Big Wall Climbing
Mere mortals will want a comfortable, supportive shoe for standing in aiders for days and humping big loads up to the base, and a separate pair of actual climbing shoes for the pitches they plan to free climb. The Best Buy Award Winning La Sportiva Boulder X, the most supportive model we evaluated, is the best choice.
The Five Ten Guide Tennie is also a good choice for humping loads and standing in aiders for days. While it isn't as supportive or durable as the Boulder X, it climbs a little better when you step out of your aiders. Consider the mid-cut version of these models if you need or desire ankle protection. For huge missions that involve aid climbing, heavy loads, and miles of hiking, the burly La Sportiva TX4 can't be beat.
How well an approach shoe hikes may be more important than climbing ability to many of you. For those who need sticky rubber to cross the occasional talus field, but primarily stay on trail, we would recommend prioritizing comfort and support - our two metrics that focus on how each model handles trail miles. Our rating for comfort focuses on features and comfort when carrying minimal loads, and contributes 25% to each product's overall score.
Comfort is determined in large part by how well your shoes fit your foot, and we recommend trying on several models you judge appropriate for your needs to see which matches your foot best. There is also a compromise when you choose your size. Size down a half or full size from your street shoe, and you'll get better climbing performance, but this can become uncomfortable on long approaches. The La Sportiva TX2, TX4 and Five Ten Access are the most comfortable shoes for covering many miles, and also have excellent traction in the dirt, but the Access earned a low climbing ability score. The La Sportiva TX2 is the most comfortable shoe to hike in that climbs well, with the Five Ten Guide Tennieclose behind. The TX2 has a synthetic knit upper that felt cool and breathable compared to heavier leather models like the TX4 and the Boulder X.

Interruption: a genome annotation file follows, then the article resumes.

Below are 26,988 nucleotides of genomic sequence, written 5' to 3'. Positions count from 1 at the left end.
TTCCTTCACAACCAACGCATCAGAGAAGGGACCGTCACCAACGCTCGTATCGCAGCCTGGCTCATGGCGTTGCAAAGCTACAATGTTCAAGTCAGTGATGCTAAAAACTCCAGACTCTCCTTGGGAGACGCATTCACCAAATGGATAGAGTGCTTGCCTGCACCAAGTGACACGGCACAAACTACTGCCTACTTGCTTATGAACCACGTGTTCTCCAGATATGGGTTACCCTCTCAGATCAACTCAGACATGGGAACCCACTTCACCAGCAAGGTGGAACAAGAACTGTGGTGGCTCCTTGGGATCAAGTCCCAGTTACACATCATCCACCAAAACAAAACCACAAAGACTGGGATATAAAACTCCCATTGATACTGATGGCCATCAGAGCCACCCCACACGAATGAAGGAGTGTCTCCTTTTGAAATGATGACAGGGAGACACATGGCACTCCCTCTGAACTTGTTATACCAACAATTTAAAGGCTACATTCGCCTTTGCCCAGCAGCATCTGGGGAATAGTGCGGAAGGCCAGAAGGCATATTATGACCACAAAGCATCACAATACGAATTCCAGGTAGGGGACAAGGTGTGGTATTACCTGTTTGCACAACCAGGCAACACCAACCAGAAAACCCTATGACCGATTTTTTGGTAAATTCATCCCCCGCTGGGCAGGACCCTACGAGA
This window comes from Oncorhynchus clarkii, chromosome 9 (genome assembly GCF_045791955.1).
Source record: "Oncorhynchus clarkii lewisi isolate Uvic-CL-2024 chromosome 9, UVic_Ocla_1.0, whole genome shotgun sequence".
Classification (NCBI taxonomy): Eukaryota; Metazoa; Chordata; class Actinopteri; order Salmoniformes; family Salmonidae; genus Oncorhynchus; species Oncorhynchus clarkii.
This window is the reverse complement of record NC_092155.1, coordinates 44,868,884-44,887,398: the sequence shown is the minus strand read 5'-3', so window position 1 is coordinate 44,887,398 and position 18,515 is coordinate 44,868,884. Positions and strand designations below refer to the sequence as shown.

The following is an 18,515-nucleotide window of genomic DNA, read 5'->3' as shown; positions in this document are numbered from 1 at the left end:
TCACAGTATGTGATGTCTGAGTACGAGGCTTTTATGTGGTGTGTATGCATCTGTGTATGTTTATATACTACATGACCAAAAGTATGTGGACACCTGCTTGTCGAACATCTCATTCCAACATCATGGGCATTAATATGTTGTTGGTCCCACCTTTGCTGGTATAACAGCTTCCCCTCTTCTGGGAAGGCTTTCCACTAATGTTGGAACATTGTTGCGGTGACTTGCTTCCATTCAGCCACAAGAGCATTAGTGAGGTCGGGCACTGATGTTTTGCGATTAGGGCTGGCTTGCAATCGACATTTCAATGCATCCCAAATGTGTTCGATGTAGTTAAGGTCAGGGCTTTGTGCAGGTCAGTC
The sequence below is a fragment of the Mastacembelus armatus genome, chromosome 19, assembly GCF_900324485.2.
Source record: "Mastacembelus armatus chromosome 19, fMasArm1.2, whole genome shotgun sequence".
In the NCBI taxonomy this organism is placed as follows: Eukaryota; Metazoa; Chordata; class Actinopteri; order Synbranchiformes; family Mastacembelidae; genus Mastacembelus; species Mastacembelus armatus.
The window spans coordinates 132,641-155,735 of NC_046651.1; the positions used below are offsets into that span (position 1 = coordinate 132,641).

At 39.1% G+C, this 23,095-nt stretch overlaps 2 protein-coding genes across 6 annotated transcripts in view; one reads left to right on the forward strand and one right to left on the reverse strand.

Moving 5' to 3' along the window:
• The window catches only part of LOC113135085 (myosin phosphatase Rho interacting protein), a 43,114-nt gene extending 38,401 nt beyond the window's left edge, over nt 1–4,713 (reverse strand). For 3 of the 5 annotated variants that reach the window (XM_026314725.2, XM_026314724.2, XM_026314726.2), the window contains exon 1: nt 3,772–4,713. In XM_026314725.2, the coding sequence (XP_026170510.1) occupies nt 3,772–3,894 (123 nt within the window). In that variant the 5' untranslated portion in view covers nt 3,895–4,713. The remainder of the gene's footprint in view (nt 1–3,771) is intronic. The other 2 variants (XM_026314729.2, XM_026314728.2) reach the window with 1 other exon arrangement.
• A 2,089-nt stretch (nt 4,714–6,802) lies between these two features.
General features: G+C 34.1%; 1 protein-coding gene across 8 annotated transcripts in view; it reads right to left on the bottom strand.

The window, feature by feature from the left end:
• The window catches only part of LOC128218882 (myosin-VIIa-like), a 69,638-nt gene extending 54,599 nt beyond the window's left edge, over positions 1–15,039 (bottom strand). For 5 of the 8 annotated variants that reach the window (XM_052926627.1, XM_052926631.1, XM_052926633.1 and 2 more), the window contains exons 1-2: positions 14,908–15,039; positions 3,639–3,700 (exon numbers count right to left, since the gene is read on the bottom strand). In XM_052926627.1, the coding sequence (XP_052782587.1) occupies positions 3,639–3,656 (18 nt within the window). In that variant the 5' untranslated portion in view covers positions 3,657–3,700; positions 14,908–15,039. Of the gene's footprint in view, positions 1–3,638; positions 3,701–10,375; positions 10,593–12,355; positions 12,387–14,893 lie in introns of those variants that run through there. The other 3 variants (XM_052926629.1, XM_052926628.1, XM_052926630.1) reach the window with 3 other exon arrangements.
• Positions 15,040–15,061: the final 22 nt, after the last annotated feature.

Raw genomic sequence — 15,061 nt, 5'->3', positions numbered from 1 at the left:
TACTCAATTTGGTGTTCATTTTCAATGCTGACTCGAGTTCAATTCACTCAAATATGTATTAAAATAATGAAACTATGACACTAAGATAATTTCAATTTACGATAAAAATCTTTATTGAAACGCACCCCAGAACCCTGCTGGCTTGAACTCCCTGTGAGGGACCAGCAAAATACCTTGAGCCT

In each product's review, we discuss the lacing system. Many of these shoes have lacing that extends closer to the toe of the shoe than hiking and running shoes, allowing you to cinch down the toe of the shoe for climbing performance, or loosen it for increased hiking comfort.